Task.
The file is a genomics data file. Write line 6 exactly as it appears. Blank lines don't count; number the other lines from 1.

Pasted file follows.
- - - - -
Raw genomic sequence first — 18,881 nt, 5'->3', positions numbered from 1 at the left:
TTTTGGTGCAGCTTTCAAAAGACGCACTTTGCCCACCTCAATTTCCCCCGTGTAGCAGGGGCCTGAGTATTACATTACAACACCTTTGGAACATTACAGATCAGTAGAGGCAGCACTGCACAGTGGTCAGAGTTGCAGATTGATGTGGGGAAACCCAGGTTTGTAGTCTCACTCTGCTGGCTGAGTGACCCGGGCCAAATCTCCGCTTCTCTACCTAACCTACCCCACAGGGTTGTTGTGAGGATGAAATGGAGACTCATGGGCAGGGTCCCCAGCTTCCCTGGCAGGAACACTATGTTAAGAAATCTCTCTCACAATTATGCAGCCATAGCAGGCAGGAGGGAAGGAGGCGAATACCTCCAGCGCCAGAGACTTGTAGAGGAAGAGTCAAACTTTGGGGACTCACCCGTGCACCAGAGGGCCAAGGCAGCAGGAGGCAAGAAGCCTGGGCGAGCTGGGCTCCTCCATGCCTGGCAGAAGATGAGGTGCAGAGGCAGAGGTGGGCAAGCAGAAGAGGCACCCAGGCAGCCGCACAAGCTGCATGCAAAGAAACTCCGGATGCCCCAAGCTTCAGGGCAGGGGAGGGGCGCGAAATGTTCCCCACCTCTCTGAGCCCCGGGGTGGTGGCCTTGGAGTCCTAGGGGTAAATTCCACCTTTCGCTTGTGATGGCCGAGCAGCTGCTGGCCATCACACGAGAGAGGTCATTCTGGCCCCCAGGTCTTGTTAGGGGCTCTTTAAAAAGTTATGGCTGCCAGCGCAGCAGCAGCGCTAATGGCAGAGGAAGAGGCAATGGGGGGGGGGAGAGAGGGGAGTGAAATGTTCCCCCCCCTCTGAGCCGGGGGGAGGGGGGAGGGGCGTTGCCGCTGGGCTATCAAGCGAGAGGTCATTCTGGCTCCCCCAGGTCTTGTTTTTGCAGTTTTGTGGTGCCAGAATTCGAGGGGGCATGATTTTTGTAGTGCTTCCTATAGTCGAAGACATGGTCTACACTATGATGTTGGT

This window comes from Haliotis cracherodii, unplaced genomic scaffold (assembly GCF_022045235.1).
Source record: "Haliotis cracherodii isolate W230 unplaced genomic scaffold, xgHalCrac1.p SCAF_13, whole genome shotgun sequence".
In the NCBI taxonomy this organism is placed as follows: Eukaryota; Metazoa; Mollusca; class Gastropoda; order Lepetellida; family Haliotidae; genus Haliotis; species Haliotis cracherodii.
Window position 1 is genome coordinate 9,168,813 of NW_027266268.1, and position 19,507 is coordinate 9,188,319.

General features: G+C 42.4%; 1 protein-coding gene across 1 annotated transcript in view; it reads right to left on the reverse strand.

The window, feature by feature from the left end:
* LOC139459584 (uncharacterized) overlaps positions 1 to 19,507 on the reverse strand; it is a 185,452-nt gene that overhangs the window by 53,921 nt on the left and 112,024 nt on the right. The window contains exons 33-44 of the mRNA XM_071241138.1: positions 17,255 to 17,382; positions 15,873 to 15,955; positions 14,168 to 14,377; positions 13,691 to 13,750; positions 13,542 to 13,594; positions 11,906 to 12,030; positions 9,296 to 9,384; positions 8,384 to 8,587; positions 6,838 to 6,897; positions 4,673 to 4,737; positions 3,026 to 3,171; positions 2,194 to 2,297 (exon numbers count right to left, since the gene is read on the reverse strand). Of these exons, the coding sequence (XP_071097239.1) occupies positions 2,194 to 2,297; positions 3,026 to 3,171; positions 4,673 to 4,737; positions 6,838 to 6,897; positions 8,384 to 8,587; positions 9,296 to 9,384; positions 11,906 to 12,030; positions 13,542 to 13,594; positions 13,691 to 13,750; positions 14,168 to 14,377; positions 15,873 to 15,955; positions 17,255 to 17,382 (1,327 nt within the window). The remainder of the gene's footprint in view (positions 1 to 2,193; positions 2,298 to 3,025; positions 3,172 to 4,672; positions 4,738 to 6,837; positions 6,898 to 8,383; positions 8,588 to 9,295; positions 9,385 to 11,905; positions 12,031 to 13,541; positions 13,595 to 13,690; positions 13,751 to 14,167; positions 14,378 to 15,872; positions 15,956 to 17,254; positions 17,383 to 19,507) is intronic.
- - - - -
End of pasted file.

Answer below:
Window position 1 is genome coordinate 9,168,813 of NW_027266268.1, and position 19,507 is coordinate 9,188,319.